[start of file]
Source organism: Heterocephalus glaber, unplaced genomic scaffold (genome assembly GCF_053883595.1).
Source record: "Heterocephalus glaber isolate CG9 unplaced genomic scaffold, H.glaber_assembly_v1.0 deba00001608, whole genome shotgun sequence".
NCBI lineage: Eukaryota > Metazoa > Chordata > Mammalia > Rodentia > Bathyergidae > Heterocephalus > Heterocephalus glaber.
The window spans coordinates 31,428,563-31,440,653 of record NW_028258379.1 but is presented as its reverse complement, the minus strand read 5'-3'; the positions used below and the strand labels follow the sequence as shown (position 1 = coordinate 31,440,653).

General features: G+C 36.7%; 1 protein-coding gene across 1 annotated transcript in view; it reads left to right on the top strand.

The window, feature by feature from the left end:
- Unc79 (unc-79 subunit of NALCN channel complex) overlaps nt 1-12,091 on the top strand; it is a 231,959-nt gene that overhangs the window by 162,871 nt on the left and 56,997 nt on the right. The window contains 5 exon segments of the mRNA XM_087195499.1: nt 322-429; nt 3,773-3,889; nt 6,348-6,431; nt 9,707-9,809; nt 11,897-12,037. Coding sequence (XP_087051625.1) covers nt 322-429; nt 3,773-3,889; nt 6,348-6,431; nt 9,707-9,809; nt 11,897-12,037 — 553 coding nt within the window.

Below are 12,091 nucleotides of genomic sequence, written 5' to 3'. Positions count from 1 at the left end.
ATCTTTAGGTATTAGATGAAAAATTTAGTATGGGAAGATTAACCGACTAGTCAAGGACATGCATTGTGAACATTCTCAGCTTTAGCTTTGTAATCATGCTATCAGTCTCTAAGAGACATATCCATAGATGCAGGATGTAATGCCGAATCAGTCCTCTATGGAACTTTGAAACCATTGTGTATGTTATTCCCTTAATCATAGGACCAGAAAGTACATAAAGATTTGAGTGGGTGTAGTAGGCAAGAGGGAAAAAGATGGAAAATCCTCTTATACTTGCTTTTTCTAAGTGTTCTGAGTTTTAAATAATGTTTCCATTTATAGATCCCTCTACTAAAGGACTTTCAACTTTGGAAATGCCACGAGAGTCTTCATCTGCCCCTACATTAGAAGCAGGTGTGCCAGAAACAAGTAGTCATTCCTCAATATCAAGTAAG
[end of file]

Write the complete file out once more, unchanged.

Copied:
Source organism: Heterocephalus glaber, unplaced genomic scaffold (genome assembly GCF_053883595.1).
Source record: "Heterocephalus glaber isolate CG9 unplaced genomic scaffold, H.glaber_assembly_v1.0 deba00001608, whole genome shotgun sequence".
NCBI lineage: Eukaryota > Metazoa > Chordata > Mammalia > Rodentia > Bathyergidae > Heterocephalus > Heterocephalus glaber.
The window spans coordinates 31,428,563-31,440,653 of record NW_028258379.1 but is presented as its reverse complement, the minus strand read 5'-3'; the positions used below and the strand labels follow the sequence as shown (position 1 = coordinate 31,440,653).

General features: G+C 36.7%; 1 protein-coding gene across 1 annotated transcript in view; it reads left to right on the top strand.

The window, feature by feature from the left end:
- Unc79 (unc-79 subunit of NALCN channel complex) overlaps nt 1-12,091 on the top strand; it is a 231,959-nt gene that overhangs the window by 162,871 nt on the left and 56,997 nt on the right. The window contains 5 exon segments of the mRNA XM_087195499.1: nt 322-429; nt 3,773-3,889; nt 6,348-6,431; nt 9,707-9,809; nt 11,897-12,037. Coding sequence (XP_087051625.1) covers nt 322-429; nt 3,773-3,889; nt 6,348-6,431; nt 9,707-9,809; nt 11,897-12,037 — 553 coding nt within the window.

Below are 12,091 nucleotides of genomic sequence, written 5' to 3'. Positions count from 1 at the left end.
ATCTTTAGGTATTAGATGAAAAATTTAGTATGGGAAGATTAACCGACTAGTCAAGGACATGCATTGTGAACATTCTCAGCTTTAGCTTTGTAATCATGCTATCAGTCTCTAAGAGACATATCCATAGATGCAGGATGTAATGCCGAATCAGTCCTCTATGGAACTTTGAAACCATTGTGTATGTTATTCCCTTAATCATAGGACCAGAAAGTACATAAAGATTTGAGTGGGTGTAGTAGGCAAGAGGGAAAAAGATGGAAAATCCTCTTATACTTGCTTTTTCTAAGTGTTCTGAGTTTTAAATAATGTTTCCATTTATAGATCCCTCTACTAAAGGACTTTCAACTTTGGAAATGCCACGAGAGTCTTCATCTGCCCCTACATTAGAAGCAGGTGTGCCAGAAACAAGTAGTCATTCCTCAATATCAAGTAAG